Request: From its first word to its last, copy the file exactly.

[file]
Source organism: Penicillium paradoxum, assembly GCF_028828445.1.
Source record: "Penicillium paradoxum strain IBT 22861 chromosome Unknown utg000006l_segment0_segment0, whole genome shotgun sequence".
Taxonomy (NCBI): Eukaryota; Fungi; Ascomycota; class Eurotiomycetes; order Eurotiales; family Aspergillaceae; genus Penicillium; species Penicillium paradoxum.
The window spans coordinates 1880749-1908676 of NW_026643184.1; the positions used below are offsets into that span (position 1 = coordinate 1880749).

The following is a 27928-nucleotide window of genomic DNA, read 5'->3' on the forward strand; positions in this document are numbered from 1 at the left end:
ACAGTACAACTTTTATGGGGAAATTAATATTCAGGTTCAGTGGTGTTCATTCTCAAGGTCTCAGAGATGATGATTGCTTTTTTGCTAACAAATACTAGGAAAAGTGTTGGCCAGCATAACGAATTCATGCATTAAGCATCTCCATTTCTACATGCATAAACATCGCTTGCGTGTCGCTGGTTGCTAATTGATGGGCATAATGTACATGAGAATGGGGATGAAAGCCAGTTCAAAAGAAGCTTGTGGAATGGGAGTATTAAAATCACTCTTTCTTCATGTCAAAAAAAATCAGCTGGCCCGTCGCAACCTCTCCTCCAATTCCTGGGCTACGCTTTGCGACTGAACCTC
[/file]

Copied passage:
Source organism: Penicillium paradoxum, assembly GCF_028828445.1.
Source record: "Penicillium paradoxum strain IBT 22861 chromosome Unknown utg000006l_segment0_segment0, whole genome shotgun sequence".
Taxonomy (NCBI): Eukaryota; Fungi; Ascomycota; class Eurotiomycetes; order Eurotiales; family Aspergillaceae; genus Penicillium; species Penicillium paradoxum.
The window spans coordinates 1880749-1908676 of NW_026643184.1; the positions used below are offsets into that span (position 1 = coordinate 1880749).

The following is a 27928-nucleotide window of genomic DNA, read 5'->3' on the forward strand; positions in this document are numbered from 1 at the left end:
ACAGTACAACTTTTATGGGGAAATTAATATTCAGGTTCAGTGGTGTTCATTCTCAAGGTCTCAGAGATGATGATTGCTTTTTTGCTAACAAATACTAGGAAAAGTGTTGGCCAGCATAACGAATTCATGCATTAAGCATCTCCATTTCTACATGCATAAACATCGCTTGCGTGTCGCTGGTTGCTAATTGATGGGCATAATGTACATGAGAATGGGGATGAAAGCCAGTTCAAAAGAAGCTTGTGGAATGGGAGTATTAAAATCACTCTTTCTTCATGTCAAAAAAAATCAGCTGGCCCGTCGCAACCTCTCCTCCAATTCCTGGGCTACGCTTTGCGACTGAACCTC